Helen Clark: Opening of Colloquium on Peace Negotiations
Introductory Remarks by Helen Clark
Administrator of the United Nations Development Progamme
on the occasion of the
Opening of Colloquium on Peace Negotiations and
Security Council Resolution 1820
9 a.m., 23 June 2009, New York
I am very pleased that this eminent group has come together for the Colloquium on Peace Negotiations and Security Council Resolution 1820, and I have come to support your vital work.
On behalf of UN Action against Sexual Violence in Conflict and UNDP, I thank each of you for being here to confront the critical issue of conflict-related sexual violence in the context of international peace and security.
At the outset, I also thank the Government of Norway and their representative, State Secretary Larsen, for their generous support for this important event.
We are gathered here to try to address one of the most complex issues a peacemaker confronts : how to mediate the end of wars and bring security to human beings. There are few more serious challenges.
Sexual violence in conflict sadly occurs all over the world. We have seen terrifying and horrifying examples in widely dispersed locations.
Over the weekend I returned from my first visit as UNDP Administrator to Africa, which included visits to Liberia and the Democratic Republic of the Congo. What can one say to women there who have the courage to advocate for those, like themselves, who have contracted HIV/AIDS as a result of rape?
Today in Liberia, while the incidence of rape has dropped since the civil war, it is still incredibly high. Words fail to express the extent of the horror perpetrated or the magnitude of the problem there and elsewhere. It confirms my belief that if we do not confront sexual violence at a war’s end, high levels of rape will continue denying women a peace dividend.
Put simply, for many women, unabated levels of sexual violence mean that their war does not end with the signing of a peace agreement.
Security Council Resolution 1820, adopted a year ago, states that “rape and other forms of sexual violence can constitute war crimes, crimes against humanity or a constitutive act with respect to genocide.” This landmark resolution empowers all of us here today with a strong mandate to combat sexual violence against women in conflict zones.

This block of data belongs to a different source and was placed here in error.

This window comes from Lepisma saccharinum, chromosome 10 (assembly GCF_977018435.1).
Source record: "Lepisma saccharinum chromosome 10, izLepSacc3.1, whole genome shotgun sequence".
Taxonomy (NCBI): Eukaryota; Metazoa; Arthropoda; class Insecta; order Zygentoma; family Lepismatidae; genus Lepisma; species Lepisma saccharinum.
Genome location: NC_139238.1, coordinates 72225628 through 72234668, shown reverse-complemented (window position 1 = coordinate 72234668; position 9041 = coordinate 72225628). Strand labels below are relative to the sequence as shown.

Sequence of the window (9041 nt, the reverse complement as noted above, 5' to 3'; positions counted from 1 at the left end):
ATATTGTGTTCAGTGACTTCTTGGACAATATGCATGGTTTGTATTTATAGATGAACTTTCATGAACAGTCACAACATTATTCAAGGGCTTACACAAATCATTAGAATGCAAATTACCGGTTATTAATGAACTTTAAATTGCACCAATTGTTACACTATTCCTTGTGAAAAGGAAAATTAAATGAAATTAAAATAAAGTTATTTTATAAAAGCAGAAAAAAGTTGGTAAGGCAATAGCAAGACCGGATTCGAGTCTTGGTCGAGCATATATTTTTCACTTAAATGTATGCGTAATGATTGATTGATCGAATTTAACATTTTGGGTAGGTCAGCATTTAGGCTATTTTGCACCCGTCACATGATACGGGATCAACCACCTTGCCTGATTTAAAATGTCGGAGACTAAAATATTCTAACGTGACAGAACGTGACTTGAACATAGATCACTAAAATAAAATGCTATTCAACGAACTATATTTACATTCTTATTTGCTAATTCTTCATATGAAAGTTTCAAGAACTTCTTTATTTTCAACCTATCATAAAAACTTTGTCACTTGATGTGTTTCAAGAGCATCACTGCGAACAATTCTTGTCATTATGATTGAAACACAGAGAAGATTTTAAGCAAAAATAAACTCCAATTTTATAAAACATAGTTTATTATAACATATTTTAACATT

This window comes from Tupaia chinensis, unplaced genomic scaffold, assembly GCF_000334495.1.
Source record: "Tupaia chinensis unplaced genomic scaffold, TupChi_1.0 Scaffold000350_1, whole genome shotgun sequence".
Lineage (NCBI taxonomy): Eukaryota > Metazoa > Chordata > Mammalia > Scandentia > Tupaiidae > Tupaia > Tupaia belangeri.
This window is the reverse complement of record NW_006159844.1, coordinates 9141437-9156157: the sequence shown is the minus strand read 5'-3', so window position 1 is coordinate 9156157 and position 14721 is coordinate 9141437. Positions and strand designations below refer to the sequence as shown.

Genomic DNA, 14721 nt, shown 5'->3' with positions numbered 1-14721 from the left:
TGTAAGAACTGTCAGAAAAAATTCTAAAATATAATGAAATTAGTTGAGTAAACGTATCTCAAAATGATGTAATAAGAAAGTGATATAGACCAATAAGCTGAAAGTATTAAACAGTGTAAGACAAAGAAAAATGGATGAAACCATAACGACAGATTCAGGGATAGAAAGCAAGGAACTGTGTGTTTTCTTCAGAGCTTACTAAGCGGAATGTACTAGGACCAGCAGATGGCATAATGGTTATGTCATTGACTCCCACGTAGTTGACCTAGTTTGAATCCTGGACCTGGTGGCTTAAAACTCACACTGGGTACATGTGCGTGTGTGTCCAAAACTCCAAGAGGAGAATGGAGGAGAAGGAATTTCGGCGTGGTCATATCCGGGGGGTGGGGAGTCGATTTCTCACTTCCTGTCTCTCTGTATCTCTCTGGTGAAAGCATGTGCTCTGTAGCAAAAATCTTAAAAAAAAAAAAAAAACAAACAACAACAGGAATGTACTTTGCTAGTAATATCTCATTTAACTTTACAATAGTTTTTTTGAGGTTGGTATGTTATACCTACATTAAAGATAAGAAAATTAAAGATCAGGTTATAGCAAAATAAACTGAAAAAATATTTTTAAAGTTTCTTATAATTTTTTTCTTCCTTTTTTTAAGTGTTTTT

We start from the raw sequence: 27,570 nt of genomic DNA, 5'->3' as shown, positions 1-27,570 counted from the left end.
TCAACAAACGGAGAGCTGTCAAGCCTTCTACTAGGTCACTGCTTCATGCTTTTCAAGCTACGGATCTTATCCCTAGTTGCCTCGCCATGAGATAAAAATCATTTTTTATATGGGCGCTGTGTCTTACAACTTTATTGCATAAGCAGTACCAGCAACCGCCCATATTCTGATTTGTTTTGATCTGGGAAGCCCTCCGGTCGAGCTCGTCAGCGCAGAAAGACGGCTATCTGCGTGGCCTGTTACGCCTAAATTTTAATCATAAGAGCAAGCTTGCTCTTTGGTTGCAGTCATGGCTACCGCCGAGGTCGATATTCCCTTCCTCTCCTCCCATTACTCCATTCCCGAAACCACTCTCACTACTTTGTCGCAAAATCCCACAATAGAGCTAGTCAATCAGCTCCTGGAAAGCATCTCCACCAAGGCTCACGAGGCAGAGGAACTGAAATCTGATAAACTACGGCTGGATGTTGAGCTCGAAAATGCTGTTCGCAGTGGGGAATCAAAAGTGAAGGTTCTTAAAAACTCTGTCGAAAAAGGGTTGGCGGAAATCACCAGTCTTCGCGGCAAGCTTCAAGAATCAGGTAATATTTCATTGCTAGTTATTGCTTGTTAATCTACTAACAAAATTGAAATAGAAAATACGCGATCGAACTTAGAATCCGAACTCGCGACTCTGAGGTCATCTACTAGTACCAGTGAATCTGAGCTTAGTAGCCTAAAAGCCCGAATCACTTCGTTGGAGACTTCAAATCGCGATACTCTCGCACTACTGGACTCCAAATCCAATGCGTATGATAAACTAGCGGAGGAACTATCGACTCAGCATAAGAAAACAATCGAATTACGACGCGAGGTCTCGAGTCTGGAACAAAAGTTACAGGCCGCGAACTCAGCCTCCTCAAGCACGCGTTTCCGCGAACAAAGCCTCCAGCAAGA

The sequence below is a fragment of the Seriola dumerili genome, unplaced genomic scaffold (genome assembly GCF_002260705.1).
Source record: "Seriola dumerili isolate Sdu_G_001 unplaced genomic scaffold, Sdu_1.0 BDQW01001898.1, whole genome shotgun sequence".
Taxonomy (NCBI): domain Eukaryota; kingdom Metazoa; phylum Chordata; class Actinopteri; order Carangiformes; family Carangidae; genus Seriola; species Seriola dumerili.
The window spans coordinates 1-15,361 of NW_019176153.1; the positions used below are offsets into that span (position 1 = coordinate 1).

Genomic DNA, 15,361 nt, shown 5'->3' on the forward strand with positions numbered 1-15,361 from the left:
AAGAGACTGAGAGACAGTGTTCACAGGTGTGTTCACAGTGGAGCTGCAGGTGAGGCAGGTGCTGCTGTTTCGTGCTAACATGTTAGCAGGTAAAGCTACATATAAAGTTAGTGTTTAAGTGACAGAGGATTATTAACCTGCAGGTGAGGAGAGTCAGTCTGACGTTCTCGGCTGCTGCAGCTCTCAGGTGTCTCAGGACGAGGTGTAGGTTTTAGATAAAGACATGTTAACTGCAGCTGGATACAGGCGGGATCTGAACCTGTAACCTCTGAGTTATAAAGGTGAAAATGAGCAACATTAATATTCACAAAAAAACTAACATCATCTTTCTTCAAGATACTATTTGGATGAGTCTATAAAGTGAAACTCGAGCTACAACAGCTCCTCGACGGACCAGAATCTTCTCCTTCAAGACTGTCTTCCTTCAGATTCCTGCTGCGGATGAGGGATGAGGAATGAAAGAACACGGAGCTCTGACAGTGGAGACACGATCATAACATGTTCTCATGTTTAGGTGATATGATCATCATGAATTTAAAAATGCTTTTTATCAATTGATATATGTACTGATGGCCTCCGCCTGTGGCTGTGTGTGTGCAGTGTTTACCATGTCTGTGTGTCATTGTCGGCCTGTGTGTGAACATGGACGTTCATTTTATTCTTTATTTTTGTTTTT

UN Action brings together 12 UN organizations in an initiative to end conflict-related sexual violence. Together we can work for greater co-ordination and cohesion in the UN’s efforts, as we undertake advocacy, action at the country level and share knowledge and best practice.
I am committed to advancing this agenda. As Administrator of UNDP, I can also assure you of UNDP’s commitment to strengthen state institutions and promote the rule of law, and, in so doing, to address all forms of violence against women and sexual violence in conflict.
I do not have any illusions that eliminating sexual violence in conflict will be easy. But we can and must do more.
Preventing sexual violence and protecting women’s rights cannot be mere add-ons to ceasefires, peace accords, and prosecutions. On the contrary, addressing these issues is integral to a sustainable peace and establishing the rule of law. Ignoring sexual violence in conflict perpetuates a culture of impunity, undermining prospects for peace building and development.
This means that we must support the full participation of women throughout peace-making and peace-building processes. Security Council Resolution 1820 builds on Resolution 1325, which gives us a strong mandate to promote women's contributions to conflict resolution and building sustainable peace. We must have more women monitoring ceasefires, fostering reconciliation, supporting demobilization, delivering justice, rebuilding communities and shaping government policies. That will help lay the foundation for sustainable peace and development where women are not the objects of violence, but the authors of change.
Yet women’s participation in peacemaking at the end of war will not in itself be enough. More efforts are necessary to prevent sexual violence from the first possible moment. Expertise on sexual violence is needed to see where it can be addressed in ceasefire arrangements, justice provisions, reparations systems, and disarmament and demobilization.
This colloquium is the first of its kind in bringing together eminent mediators, technical experts, UN staff, and international diplomats to propose guidance on how sexual violence can be addressed in peace negotiations and peace accords.
To facilitate your work today, the morning discussions will be conducted in accordance with Chatham House rules to ensure confidentiality. In addressing problems as pernicious as sexual violence, we need to be able to speak frankly and openly. Only then can we begin to develop effective responses to the challenges raised by this grave issue.
As you set about your important work in some of the most challenging circumstances on earth, it is with the knowledge that if there is to be true and lasting peace for women, men, and children, the repudiation and destruction which characterizes sexual violence must be confronted.
I wish you success in your deliberations today and look forward to receiving your recommendations.